How many hours of labor is it for a mechanic to change a timing and fan belt

I’m approaching 95k miles on my truck so i may get the timing belt and fan belt replaced soon. I think both belts would only cost about $25-30 total and i’m going to try to get a mechanic who will allow me to bring in my own parts (so he doesn’t charge me 3x as much as wholesalers charge) and who will only charge me for the hourly labor.

Does anyone have any idea how many standard hours this will take a mechanic to do? Its a 1999 Ford Ranger 4 cylinder 2.5L.

I don’t have a flat rate manual handy but I’m curious as to how close I can guess. So ignore this post and pay attention only to those who do have a manual.

However my guess is 3 hours @ $60/hour plus $40 for parts. $220 total.

Have a nice day and come back again.

I doubt both belts TOTAL would be $25-30 total. I’ve worked in parts too and I 'd say a more reasonable estimate for both (even with a discount) would be at least $50.

Also, I don’t know about the guy working on your truck, but quite a few mechanics also recommend replacing the water pump and the timing belt tensioner while they are “in there”. Obviously that will cost a bit more. The reasoning behind this, is because of the high mileage on your truck to begin with, but if they replace belts only, and then next week your water pump craps out? Yep, you guessed it. You are going to pay double labor.

Another thing with bringing in your own parts…most mechanics won’t warranty their labor if you bring in your own parts. Say he charges you $300 to do it. The belt breaks in one week. S/he isn’t going to warranty the work because they didn’t get the parts. So you would have to pay the $300 all over again. I don’t know what general policy on your area is, but that’s how it’s been as long as I can remember, since I worked on cars.

This is absolutely true in my experience, too.

Not too relevant to the OP, but amusing:

I usually change my own oil but recently went to a quickie-lube franchise because I had an hour to kill before my new spectacles would be ready to pick up and thought I’d spend $25 and the hour it would take to change my own oil reading old magazines and watching the little TV in the waiting room.

I was ready for the guy when he walked in with my ‘dirty’ air filter to explain why I needed a new one. I told him that I just replaced that one two months ago and have 2 more in the trunk, there was a sale at PEP-Boys, but thanks anyway.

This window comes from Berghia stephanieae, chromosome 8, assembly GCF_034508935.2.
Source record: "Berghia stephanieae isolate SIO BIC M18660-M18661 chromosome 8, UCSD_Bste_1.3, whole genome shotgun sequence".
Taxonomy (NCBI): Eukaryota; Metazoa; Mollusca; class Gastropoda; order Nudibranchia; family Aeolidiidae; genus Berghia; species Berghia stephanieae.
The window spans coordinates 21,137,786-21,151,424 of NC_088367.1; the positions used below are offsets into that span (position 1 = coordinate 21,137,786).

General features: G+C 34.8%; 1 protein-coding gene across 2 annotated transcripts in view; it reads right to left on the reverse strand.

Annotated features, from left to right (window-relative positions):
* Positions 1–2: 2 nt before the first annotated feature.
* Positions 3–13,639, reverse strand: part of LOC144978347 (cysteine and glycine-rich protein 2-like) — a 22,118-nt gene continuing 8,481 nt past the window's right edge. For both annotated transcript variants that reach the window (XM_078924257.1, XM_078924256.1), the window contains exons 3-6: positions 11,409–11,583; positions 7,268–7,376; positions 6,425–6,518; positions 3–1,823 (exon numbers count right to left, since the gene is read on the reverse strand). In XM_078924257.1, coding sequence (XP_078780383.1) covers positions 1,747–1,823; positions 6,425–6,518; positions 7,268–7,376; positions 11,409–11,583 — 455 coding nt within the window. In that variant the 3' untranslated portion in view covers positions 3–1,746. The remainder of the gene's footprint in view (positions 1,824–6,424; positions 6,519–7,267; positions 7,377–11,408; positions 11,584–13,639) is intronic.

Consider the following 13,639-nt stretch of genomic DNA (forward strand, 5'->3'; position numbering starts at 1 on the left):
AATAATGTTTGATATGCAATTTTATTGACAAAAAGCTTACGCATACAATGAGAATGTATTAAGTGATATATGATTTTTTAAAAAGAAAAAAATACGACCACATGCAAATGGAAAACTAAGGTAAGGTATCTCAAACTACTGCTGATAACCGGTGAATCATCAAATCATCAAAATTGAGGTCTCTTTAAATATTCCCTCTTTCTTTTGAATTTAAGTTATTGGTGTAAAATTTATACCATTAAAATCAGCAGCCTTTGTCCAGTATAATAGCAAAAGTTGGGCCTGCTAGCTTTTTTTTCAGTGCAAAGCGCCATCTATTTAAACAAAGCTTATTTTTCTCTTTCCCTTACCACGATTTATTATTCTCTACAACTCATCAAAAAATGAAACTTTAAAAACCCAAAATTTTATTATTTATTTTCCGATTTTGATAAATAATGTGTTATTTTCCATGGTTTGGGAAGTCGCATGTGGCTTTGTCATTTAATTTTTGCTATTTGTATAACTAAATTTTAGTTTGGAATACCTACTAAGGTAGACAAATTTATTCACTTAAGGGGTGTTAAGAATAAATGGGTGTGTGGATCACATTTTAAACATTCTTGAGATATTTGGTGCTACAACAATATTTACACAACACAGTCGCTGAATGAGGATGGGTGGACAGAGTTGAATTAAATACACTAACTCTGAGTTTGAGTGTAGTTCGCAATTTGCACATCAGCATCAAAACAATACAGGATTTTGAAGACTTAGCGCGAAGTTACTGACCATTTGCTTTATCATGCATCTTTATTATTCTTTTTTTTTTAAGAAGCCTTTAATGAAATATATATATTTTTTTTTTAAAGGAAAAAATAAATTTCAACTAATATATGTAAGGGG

He is unfazed. I sat and watched them drain the oil and pump in 5 quarts of new stuff. Then he comes in with my oil cap to show me how ‘black and dirty’ it is. He wants to sell me the $60 ‘engine flush’, which his records (correctly) indicate that I declined the last time I stopped in there instead of changing the oil myself.

I politely decline again, and thank him for his concern about the matter.

“If you don’t do the flush, I can’t give you the warranty on the oil.”

HIM: If you don’t do the flush, I can’t give you the warranty on the oil.
ME: Is this some kind of a joke? Do people often come in and ask for their money back if the oil somehow ‘fails’ them?
HIM: If you don’t do the flush, I can’t give you the warranty on the oil.
ME: I don’t like the sound of that at all. Tell you what - just put my old oil and filter back in there and park her out front and I’ll try my luck at the (other quickie-oil place across the street). I’m sorry I wasted your time.
HIM: Ummmmm… we can’t do that.
ME: Well, where does THAT leave us?

Taken to extremes, the non-warranty can be hilarious.

Good luck with your belts.

When I pumped gas as a teenager, the fellow had a sign in his shop showing a guy with a pig under one arm and a chicken under the other. It read: “You don’t bring your own ham and eggs to the diner and ask them to cook breakfast, so don’t bring your own parts here for installation.”

I’ve also gotta figure that, if they usually make, say, a $50 profit on the parts, but they let you bring your own parts, the labor charge is magically going to be $50 higher than it would be, otherwise. You can squeeze one end of the balloon, but the balloon isn’t going to get smaller - the other end is just going to get bigger.